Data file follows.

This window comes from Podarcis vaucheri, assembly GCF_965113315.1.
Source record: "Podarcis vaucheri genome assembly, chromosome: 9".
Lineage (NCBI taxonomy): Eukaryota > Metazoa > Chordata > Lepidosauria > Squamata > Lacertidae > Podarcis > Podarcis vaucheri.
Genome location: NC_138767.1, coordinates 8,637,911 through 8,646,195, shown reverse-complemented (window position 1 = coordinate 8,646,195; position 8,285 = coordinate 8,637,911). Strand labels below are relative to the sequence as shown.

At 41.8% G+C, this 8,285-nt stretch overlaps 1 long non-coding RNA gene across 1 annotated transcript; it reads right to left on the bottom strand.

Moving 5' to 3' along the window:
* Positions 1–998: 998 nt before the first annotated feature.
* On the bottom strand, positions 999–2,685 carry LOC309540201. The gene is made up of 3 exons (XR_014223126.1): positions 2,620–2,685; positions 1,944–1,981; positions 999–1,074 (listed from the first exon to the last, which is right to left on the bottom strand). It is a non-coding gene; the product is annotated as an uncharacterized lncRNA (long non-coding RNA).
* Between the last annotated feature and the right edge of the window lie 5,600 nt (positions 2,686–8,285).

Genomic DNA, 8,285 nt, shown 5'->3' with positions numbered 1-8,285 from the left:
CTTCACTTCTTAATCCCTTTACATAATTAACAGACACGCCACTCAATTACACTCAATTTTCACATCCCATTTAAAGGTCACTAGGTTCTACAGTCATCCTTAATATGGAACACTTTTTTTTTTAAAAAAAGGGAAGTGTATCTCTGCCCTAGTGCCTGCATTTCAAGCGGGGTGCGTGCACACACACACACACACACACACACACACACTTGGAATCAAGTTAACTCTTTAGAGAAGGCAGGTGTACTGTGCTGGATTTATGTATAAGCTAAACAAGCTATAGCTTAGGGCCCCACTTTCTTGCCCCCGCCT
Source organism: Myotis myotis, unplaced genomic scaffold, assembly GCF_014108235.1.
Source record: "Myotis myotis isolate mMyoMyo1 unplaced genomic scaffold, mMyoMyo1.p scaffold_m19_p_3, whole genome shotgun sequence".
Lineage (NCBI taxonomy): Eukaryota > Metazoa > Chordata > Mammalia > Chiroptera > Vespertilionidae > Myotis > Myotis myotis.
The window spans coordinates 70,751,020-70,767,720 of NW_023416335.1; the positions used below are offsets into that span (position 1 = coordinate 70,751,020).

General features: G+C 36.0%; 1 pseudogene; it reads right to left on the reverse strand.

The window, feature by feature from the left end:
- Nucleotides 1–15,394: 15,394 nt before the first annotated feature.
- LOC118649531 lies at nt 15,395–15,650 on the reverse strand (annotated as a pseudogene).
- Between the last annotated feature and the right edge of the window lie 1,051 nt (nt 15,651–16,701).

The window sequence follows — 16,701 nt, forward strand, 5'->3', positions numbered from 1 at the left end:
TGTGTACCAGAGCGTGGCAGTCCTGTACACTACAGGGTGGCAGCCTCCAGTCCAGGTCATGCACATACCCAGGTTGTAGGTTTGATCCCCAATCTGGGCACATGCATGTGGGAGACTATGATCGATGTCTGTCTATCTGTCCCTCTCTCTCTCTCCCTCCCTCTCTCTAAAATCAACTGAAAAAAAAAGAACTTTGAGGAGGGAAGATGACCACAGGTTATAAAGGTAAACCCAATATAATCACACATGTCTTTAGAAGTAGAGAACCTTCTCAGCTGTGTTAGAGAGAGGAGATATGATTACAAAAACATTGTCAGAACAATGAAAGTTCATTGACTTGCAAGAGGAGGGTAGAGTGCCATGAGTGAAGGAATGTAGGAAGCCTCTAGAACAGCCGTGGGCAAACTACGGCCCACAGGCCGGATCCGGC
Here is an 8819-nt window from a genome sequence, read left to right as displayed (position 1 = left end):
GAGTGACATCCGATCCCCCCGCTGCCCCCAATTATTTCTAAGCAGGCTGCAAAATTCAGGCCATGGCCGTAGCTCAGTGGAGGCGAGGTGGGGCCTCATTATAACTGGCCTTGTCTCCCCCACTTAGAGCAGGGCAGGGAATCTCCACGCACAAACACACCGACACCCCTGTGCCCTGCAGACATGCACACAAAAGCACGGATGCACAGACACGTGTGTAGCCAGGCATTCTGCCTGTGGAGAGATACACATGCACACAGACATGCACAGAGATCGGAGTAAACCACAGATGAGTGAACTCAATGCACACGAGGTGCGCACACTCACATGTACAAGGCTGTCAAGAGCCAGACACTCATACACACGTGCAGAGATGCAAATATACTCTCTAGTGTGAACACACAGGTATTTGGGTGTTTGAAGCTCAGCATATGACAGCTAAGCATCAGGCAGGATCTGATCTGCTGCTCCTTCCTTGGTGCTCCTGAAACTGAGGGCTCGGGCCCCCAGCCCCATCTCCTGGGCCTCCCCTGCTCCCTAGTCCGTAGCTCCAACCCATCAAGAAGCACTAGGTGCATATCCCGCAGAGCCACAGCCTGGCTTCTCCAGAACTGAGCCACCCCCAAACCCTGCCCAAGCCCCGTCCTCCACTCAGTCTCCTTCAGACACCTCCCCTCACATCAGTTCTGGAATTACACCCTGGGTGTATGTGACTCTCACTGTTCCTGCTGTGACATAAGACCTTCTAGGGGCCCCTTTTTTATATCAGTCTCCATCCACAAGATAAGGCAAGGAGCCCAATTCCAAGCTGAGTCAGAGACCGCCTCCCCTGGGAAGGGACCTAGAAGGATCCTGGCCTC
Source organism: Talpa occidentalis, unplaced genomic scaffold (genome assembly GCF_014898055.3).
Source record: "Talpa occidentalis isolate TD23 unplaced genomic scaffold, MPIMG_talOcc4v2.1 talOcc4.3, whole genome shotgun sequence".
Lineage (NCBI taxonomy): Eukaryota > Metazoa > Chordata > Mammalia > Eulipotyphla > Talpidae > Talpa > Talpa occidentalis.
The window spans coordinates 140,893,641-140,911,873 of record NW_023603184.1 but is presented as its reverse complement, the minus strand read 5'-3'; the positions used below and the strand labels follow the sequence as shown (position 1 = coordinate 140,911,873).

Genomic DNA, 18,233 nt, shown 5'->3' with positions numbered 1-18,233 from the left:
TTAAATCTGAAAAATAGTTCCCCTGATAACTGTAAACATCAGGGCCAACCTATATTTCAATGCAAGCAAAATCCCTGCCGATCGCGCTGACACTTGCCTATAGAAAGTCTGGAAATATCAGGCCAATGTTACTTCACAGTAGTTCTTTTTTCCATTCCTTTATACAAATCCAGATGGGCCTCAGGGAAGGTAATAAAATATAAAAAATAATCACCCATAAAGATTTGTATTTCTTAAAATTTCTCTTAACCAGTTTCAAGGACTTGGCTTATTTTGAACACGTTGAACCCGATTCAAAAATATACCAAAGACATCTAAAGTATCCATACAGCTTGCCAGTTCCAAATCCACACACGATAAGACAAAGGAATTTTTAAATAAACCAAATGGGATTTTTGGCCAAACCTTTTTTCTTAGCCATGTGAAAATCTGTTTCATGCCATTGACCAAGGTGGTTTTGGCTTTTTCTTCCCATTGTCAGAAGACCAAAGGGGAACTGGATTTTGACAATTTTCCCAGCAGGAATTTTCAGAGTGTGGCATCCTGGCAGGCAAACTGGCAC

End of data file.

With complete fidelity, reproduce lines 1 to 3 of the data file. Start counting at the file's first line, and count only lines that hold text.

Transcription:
This window comes from Podarcis vaucheri, assembly GCF_965113315.1.
Source record: "Podarcis vaucheri genome assembly, chromosome: 9".
Lineage (NCBI taxonomy): Eukaryota > Metazoa > Chordata > Lepidosauria > Squamata > Lacertidae > Podarcis > Podarcis vaucheri.